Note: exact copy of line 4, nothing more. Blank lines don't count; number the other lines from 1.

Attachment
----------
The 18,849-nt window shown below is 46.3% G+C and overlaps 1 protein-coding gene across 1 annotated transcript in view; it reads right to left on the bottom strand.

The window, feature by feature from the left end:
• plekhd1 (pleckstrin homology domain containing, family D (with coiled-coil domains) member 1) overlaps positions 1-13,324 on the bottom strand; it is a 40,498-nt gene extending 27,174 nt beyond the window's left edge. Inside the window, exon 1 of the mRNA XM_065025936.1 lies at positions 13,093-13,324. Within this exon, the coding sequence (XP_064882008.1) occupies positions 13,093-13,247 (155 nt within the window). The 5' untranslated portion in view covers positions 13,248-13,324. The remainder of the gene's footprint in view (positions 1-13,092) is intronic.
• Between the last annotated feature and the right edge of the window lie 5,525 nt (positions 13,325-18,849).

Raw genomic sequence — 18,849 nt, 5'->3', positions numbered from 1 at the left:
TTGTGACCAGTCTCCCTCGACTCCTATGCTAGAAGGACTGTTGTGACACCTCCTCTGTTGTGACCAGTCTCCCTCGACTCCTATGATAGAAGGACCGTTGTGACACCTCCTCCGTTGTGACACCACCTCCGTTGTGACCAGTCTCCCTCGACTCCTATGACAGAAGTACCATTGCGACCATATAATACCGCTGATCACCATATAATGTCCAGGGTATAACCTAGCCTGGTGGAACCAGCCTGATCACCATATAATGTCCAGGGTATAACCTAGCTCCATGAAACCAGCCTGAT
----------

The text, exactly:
• Between the last annotated feature and the right edge of the window lie 5,525 nt (positions 13,325-18,849).